“Certifications are important because they ensure that people working in software testing are speaking the same language,” says Marc-Florian Wendland, trainer for the ISTQB Foundation Level. Read on for the full interview.
Who are you?
My name is Marc-Florian Wendland. I studied computer science, and I have been working as a research assistant at the Fraunhofer Institute for Open Communication Systems (FOKUS) here in Berlin for the last ten years. I also occasionally work part-time as a freelance trainer for ISTQB certifications.
How did you become a trainer?
It happened purely by chance, actually. A few years ago, I ran into an old classmate, Florian Fieber [Editor’s note: CEO of training provider Quality Dojo], and we got to talking.
So you’re certified as well?
Yes, I have the Full Advanced Level certificate, and I also completed the Agile Tester certificate and the brand-new Test Automation Engineer certificate. But my interest in certifications also came about by chance. I had been working here at the Fraunhofer Institute for about five years at that point, so I had learned the ISTQB vocabulary and subject matter. I didn’t start working on my own certificates until I got deeply involved in developing the syllabus as part of the model-based testing special interest group. During the process, I also took the mock exam. I thought it was only a beta version of the exam, but it turned out it was a real exam, and I was supposed to have completed the Foundation Level before taking the Foundation Level Extension exam. That’s how I ended up catching up on all the certificates step by step over the course of one or two years.
As a trainer, do you teach the topics you hold certificates in?
Yes. I started with the Advanced Level Technical Test Analyst, and I’ve now moved more toward teaching the Agile Tester and Foundation Level certificates, depending on demand.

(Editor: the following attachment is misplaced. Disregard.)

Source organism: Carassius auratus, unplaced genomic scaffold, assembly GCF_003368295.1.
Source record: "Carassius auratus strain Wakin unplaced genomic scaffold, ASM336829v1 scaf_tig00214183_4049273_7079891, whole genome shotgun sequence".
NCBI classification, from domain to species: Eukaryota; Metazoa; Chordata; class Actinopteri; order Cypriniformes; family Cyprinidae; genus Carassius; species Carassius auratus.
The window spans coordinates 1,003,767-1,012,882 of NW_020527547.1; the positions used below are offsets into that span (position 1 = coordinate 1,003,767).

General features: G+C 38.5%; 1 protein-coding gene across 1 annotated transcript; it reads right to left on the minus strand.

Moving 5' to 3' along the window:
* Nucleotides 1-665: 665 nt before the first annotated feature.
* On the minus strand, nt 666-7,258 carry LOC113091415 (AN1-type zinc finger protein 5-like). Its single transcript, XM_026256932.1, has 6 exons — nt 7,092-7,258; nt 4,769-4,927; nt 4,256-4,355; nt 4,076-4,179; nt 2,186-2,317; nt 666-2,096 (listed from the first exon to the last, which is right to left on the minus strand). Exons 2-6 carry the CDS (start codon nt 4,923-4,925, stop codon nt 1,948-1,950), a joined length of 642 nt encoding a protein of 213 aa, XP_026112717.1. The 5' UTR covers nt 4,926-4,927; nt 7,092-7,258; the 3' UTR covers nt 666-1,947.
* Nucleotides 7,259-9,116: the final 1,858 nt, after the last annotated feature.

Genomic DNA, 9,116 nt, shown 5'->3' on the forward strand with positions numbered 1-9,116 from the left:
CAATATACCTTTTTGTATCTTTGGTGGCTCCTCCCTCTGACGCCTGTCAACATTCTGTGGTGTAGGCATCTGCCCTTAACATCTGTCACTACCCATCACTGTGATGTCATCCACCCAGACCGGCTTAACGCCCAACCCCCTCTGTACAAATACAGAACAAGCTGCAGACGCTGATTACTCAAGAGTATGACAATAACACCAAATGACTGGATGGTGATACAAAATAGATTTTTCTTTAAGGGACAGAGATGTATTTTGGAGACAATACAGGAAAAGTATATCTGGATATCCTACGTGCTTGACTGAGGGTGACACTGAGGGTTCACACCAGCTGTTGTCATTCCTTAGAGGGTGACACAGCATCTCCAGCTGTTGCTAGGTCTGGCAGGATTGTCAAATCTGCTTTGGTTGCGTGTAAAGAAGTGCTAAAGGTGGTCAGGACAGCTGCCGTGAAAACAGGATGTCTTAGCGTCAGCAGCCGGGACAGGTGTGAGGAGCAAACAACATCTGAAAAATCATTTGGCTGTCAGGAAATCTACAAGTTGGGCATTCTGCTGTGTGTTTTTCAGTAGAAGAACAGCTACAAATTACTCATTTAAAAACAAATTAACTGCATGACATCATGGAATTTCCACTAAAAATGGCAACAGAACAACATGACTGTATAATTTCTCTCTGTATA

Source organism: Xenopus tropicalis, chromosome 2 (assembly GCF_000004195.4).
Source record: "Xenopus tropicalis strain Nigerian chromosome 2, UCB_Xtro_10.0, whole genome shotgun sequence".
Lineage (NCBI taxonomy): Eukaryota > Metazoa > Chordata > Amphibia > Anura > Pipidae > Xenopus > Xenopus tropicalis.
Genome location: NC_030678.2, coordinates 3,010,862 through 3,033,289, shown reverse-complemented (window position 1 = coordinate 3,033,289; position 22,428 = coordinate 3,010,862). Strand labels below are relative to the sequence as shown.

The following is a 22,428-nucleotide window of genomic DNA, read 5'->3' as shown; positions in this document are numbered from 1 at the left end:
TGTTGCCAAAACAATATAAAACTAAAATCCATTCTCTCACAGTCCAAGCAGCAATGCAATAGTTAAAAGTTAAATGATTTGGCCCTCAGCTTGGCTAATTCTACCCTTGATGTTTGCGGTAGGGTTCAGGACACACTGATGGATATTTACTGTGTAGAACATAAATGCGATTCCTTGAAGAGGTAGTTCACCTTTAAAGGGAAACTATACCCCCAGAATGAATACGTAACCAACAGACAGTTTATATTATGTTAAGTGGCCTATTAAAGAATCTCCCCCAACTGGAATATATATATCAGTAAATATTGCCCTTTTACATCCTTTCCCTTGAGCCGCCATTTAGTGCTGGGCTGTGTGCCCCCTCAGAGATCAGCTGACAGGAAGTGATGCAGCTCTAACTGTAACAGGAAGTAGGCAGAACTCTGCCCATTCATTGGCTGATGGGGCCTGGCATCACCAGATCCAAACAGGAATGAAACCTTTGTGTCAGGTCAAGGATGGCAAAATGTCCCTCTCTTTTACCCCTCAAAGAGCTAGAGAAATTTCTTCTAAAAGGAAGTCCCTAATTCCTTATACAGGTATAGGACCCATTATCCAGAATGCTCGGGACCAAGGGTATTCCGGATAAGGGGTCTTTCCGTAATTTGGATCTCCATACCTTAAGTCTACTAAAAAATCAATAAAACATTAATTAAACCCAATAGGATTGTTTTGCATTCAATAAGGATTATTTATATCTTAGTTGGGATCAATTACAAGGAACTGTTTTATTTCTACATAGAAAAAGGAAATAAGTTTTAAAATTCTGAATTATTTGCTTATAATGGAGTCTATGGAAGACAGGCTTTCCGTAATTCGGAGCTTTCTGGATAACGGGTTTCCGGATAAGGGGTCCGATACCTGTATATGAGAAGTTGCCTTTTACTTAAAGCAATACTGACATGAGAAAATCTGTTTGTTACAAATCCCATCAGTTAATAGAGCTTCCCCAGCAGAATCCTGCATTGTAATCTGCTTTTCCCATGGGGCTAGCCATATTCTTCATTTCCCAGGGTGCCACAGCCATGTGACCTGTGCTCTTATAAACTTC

Why are certifications important?
Primarily, I think certifications are important because they ensure that people working in software testing are speaking the same language. There are a lot of people in testing, in particular, who come from other fields and don’t necessarily have computer science backgrounds – cartographers or people with business degrees, for example, who might not have much previous experience with software testing. They tend to lack some of the theoretical foundations, like how to approach software testing systematically, how to design more efficient testing processes, and – generally speaking – a basic understanding of the concepts and standards of testing and how these concepts are connected to one another. In that sense, I do think certifications – particularly the Foundation Level and Core Advanced Level – are really important.
Is it relevant that training and certification are offered by different organizations?
I always clarify who is responsible for what: What is the role of the ISTQB, what is the role of the German Testing Board, what is the role of the ASQF, what is the role of the iSQI? I explain all this because I think it’s important, and because I think it’s fascinating to learn how standardization organizations operate.
How long does a training course usually take?
That depends on the syllabus. Foundation Level certification takes three days, and the Advanced Levels can take up to four days. Agile Tester Foundation Level certification takes just two days.
And the exam is always held on the last day?
An exam is usually held if the seminar participants have booked it as part of the course package, which isn’t always the case. Some participants prefer to take a week after the course to practice and mull over everything they’ve learned. But most of them do take the exam right at the end of the course.
How long does the exam take?
That also varies. The Foundation Level exam takes an hour, and so do the exams for the Foundation Level Extensions. For the Advanced Levels, the exam can take up to three hours.
How have your experiences with the seminars been thus far?
What I like best during seminars is when I highlight a certain issue by providing examples, and the seminar participants come out of their shells to talk about similar situations at their companies – maybe the dialog between developers and testers isn’t always as good as it could be, for example.
Thank you very much for the interview!
Some parts of the video interview in German: